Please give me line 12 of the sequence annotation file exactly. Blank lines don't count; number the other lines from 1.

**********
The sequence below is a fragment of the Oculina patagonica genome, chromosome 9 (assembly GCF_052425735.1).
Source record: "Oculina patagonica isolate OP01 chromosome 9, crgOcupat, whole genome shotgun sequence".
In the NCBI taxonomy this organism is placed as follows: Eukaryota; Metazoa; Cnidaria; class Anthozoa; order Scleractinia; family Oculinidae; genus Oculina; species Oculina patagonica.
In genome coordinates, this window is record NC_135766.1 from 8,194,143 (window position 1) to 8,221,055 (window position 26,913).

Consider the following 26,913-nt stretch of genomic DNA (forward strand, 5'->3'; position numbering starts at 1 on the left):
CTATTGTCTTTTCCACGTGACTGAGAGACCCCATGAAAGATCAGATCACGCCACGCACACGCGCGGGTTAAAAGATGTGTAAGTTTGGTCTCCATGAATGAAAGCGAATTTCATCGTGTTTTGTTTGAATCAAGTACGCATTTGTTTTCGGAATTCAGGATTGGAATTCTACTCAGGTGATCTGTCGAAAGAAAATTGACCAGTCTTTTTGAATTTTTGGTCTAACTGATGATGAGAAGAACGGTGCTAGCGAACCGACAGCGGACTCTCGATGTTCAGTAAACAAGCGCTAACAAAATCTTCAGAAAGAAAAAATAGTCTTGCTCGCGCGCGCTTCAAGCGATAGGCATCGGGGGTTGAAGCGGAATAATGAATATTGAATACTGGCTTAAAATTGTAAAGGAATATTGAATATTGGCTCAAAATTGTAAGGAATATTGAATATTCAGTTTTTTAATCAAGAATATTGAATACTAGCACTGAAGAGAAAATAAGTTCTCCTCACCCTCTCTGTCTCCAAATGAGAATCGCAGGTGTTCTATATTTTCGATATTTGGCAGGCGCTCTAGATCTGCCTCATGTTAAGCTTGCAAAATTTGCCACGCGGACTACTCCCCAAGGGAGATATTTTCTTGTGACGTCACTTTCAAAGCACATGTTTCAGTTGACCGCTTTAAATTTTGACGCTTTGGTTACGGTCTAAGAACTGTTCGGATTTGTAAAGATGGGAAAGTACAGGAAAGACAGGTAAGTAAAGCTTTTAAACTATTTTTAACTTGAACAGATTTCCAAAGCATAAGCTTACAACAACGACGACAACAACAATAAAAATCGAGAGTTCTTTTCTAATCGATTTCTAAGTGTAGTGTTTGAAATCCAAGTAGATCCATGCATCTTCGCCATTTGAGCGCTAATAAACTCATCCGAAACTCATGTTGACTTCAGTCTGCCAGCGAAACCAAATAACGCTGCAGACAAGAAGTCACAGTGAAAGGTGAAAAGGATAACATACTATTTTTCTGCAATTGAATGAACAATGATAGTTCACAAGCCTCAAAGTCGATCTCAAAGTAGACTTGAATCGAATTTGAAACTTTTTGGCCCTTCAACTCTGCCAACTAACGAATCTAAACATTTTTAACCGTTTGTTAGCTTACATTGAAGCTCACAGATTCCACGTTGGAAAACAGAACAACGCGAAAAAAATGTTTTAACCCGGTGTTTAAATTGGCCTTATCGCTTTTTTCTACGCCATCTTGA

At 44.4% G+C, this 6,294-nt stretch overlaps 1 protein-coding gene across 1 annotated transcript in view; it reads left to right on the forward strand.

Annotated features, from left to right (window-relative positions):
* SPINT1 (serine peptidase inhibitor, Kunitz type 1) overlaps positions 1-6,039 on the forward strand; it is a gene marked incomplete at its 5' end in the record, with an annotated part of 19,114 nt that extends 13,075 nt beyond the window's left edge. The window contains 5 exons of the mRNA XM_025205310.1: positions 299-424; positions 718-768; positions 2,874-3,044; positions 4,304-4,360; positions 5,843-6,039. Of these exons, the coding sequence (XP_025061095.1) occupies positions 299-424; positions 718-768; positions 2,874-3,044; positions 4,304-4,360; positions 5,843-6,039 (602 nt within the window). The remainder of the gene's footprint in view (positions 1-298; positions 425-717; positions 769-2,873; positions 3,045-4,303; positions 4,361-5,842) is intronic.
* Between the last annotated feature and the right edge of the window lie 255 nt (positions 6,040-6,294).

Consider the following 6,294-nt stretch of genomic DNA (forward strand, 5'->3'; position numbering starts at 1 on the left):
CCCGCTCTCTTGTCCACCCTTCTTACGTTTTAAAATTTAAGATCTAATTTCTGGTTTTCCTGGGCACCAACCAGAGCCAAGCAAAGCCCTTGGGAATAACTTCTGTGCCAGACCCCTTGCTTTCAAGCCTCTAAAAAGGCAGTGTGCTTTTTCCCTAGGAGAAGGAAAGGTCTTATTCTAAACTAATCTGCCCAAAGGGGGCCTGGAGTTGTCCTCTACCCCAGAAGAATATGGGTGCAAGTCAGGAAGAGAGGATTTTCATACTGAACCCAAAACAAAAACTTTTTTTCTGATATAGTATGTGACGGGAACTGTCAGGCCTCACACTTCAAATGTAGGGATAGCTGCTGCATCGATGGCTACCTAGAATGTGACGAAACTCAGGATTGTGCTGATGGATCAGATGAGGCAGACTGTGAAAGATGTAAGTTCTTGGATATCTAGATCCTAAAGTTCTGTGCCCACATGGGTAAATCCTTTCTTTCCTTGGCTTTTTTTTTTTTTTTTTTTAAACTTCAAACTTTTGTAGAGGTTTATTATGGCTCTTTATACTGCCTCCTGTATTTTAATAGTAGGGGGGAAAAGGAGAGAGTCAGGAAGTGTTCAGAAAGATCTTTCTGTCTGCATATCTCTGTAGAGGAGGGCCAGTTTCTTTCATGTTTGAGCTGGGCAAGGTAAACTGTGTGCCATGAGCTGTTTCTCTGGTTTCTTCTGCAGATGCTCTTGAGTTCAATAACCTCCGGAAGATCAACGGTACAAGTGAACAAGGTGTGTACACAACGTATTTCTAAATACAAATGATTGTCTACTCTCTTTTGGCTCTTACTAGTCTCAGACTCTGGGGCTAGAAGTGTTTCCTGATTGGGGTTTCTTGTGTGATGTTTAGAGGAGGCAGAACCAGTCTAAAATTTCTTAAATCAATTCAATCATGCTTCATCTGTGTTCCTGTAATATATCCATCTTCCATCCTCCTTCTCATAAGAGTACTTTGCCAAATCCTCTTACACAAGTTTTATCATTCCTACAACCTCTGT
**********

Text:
CCCGCTCTCTTGTCCACCCTTCTTACGTTTTAAAATTTAAGATCTAATTTCTGGTTTTCCTGGGCACCAACCAGAGCCAAGCAAAGCCCTTGGGAATAACTTCTGTGCCAGACCCCTTGCTTTCAAGCCTCTAAAAAGGCAGTGTGCTTTTTCCCTAGGAGAAGGAAAGGTCTTATTCTAAACTAATCTGCCCAAAGGGGGCCTGGAGTTGTCCTCTACCCCAGAAGAATATGGGTGCAAGTCAGGAAGAGAGGATTTTCATACTGAACCCAAAACAAAAACTTTTTTTCTGATATAGTATGTGACGGGAACTGTCAGGCCTCACACTTCAAATGTAGGGATAGCTGCTGCATCGATGGCTACCTAGAATGTGACGAAACTCAGGATTGTGCTGATGGATCAGATGAGGCAGACTGTGAAAGATGTAAGTTCTTGGATATCTAGATCCTAAAGTTCTGTGCCCACATGGGTAAATCCTTTCTTTCCTTGGCTTTTTTTTTTTTTTTTTTTAAACTTCAAACTTTTGTAGAGGTTTATTATGGCTCTTTATACTGCCTCCTGTATTTTAATAGTAGGGGGGAAAAGGAGAGAGTCAGGAAGTGTTCAGAAAGATCTTTCTGTCTGCATATCTCTGTAGAGGAGGGCCAGTTTCTTTCATGTTTGAGCTGGGCAAGGTAAACTGTGTGCCATGAGCTGTTTCTCTGGTTTCTTCTGCAGATGCTCTTGAGTTCAATAACCTCCGGAAGATCAACGGTACAAGTGAACAAGGTGTGTACACAACGTATTTCTAAATACAAATGATTGTCTACTCTCTTTTGGCTCTTACTAGTCTCAGACTCTGGGGCTAGAAGTGTTTCCTGATTGGGGTTTCTTGTGTGATGTTTAGAGGAGGCAGAACCAGTCTAAAATTTCTTAAATCAATTCAATCATGCTTCATCTGTGTTCCTGTAATATATCCATCTTCCATCCTCCTTCTCATAAGAGTACTTTGCCAAATCCTCTTACACAAGTTTTATCATTCCTACAACCTCTGT